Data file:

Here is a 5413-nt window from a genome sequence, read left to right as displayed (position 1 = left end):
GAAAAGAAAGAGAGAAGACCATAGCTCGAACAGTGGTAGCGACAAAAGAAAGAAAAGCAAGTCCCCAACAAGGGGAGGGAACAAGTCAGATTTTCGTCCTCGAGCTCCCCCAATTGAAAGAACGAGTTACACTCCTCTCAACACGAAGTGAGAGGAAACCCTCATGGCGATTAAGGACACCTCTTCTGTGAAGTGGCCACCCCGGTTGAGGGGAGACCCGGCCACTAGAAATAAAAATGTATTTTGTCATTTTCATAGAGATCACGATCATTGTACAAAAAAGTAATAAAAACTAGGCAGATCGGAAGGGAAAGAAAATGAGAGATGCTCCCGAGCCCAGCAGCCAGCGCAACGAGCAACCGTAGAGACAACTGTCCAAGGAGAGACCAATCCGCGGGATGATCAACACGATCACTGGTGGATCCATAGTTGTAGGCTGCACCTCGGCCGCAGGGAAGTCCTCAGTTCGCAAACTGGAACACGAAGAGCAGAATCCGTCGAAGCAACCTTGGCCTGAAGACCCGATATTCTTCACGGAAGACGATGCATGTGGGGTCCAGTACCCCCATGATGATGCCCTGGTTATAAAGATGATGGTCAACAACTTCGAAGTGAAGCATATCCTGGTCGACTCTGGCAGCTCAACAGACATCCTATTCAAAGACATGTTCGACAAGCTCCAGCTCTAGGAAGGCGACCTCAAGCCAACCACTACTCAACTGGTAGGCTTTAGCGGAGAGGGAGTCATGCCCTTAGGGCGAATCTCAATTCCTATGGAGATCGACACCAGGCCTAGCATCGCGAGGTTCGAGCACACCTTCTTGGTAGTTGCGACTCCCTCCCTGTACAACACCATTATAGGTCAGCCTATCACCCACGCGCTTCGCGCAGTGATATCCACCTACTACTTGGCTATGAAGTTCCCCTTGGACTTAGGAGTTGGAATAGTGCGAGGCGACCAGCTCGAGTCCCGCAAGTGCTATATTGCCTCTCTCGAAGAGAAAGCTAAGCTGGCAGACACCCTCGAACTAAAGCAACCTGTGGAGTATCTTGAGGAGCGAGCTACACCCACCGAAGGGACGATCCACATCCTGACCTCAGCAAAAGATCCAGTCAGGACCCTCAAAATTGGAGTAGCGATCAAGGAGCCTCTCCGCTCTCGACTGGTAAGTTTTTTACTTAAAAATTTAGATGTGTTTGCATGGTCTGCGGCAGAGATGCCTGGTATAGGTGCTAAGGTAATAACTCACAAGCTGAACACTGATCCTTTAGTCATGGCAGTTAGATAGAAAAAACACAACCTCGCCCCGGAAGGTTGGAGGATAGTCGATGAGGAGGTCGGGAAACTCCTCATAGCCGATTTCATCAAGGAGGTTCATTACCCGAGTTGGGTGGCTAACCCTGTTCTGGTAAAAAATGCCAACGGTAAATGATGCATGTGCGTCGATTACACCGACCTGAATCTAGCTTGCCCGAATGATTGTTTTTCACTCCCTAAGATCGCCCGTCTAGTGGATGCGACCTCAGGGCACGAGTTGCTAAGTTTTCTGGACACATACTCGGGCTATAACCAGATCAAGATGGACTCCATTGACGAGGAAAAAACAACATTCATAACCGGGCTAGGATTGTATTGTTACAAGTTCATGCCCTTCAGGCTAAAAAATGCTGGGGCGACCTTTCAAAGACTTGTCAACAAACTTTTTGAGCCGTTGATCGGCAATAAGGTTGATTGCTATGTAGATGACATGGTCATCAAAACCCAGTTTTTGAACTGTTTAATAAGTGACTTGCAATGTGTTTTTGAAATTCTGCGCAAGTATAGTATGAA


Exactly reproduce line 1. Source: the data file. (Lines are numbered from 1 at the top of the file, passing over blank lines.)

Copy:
Here is a 5413-nt window from a genome sequence, read left to right as displayed (position 1 = left end):